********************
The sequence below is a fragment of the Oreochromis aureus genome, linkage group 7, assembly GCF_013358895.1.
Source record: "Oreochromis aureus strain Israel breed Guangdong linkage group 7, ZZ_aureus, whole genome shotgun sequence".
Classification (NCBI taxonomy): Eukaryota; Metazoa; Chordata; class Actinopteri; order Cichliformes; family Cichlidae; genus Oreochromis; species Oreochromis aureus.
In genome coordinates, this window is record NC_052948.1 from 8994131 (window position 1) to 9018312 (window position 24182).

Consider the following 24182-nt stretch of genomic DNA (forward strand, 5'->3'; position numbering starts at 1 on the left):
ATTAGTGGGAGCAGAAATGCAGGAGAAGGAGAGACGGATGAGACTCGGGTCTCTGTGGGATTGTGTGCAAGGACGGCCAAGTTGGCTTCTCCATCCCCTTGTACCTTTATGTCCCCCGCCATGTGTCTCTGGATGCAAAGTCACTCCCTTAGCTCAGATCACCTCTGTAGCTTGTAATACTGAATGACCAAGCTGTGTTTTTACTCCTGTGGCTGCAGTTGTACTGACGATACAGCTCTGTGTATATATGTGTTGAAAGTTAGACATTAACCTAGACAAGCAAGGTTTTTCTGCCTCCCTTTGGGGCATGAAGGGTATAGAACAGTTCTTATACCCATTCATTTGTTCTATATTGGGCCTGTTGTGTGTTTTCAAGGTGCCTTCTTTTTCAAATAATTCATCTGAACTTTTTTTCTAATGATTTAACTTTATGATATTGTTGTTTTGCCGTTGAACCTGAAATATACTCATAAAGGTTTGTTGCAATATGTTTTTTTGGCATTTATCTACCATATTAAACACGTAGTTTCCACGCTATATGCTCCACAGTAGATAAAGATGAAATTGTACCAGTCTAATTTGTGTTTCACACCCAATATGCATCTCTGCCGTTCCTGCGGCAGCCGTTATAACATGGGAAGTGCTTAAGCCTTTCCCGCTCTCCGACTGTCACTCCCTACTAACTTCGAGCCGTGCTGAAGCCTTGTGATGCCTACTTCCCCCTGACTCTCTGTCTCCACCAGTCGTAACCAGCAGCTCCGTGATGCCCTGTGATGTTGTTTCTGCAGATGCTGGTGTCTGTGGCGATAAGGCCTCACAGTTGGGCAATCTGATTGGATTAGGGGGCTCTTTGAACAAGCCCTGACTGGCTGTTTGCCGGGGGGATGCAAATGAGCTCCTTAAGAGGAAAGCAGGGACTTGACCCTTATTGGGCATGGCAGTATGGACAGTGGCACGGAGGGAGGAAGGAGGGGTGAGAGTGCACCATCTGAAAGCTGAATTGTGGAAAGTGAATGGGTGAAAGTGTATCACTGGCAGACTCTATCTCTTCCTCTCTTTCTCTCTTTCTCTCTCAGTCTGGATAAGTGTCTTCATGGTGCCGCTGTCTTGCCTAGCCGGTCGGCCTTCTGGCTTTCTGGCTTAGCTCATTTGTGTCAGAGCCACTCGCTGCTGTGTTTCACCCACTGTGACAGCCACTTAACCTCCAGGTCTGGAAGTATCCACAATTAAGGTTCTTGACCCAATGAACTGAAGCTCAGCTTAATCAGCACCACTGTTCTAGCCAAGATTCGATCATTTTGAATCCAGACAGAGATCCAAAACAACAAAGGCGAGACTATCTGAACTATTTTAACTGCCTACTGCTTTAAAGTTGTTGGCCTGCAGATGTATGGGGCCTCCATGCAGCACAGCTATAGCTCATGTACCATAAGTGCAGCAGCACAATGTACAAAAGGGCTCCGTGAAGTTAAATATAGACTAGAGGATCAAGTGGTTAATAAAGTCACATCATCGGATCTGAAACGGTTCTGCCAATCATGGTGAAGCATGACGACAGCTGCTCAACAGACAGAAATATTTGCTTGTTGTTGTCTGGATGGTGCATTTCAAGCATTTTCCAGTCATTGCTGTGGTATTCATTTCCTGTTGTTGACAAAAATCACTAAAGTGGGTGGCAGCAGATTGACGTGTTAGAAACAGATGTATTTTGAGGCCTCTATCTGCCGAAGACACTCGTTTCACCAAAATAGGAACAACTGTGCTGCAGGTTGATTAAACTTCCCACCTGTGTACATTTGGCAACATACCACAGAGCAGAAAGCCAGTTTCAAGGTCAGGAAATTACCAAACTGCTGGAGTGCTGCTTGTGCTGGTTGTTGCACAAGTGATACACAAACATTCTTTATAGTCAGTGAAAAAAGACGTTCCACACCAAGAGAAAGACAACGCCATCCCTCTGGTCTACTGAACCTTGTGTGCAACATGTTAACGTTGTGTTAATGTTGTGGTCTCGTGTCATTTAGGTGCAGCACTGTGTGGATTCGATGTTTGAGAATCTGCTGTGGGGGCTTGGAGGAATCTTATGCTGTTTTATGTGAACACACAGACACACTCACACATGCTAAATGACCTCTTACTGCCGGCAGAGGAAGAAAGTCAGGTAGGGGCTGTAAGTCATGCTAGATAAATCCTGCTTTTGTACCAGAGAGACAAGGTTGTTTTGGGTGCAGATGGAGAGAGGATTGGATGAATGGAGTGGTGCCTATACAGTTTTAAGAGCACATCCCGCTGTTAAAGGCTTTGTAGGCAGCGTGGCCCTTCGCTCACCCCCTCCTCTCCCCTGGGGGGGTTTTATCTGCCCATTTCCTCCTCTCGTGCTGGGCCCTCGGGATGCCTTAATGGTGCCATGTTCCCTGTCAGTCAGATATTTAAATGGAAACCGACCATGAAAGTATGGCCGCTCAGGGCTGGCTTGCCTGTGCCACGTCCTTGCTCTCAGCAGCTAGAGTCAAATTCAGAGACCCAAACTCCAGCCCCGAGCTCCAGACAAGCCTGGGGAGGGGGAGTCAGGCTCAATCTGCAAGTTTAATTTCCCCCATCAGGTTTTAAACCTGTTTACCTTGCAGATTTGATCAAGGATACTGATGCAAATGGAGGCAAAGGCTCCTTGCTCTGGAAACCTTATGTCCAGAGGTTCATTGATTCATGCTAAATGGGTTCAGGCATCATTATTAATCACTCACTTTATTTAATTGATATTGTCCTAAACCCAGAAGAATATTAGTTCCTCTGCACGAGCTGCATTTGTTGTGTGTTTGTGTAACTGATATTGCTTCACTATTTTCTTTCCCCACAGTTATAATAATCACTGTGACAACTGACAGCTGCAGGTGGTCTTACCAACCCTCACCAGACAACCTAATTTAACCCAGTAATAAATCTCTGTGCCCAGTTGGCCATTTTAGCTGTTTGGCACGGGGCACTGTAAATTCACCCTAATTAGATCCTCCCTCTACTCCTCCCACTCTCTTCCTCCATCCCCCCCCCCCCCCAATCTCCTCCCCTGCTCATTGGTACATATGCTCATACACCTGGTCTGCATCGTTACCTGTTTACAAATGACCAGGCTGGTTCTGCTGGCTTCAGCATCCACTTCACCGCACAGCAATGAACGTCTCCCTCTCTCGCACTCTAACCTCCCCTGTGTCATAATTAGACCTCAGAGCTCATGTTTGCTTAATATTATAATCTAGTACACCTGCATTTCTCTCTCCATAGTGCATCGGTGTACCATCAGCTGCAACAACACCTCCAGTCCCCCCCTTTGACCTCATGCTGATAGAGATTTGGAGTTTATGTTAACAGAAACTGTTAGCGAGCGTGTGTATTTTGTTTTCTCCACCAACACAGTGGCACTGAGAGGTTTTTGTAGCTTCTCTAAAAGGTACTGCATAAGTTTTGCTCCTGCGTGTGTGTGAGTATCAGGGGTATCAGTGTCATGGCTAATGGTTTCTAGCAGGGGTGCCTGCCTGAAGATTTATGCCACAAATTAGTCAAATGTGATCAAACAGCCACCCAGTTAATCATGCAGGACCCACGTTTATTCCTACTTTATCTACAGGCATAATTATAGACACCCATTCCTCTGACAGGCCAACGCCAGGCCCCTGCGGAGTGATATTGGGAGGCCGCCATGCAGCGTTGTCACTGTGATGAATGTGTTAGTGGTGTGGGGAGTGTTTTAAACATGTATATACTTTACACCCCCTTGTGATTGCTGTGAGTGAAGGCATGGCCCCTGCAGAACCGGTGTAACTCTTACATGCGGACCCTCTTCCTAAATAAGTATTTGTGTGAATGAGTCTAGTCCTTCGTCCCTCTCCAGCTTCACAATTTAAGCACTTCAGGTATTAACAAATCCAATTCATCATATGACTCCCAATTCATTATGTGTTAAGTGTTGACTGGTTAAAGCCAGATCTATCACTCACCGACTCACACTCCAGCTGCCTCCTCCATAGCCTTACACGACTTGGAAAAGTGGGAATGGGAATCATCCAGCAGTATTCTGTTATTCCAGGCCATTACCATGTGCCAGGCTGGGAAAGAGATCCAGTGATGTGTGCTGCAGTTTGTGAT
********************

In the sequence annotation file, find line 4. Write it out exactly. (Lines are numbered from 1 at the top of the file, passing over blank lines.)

In genome coordinates, this window is record NC_052948.1 from 8994131 (window position 1) to 9018312 (window position 24182).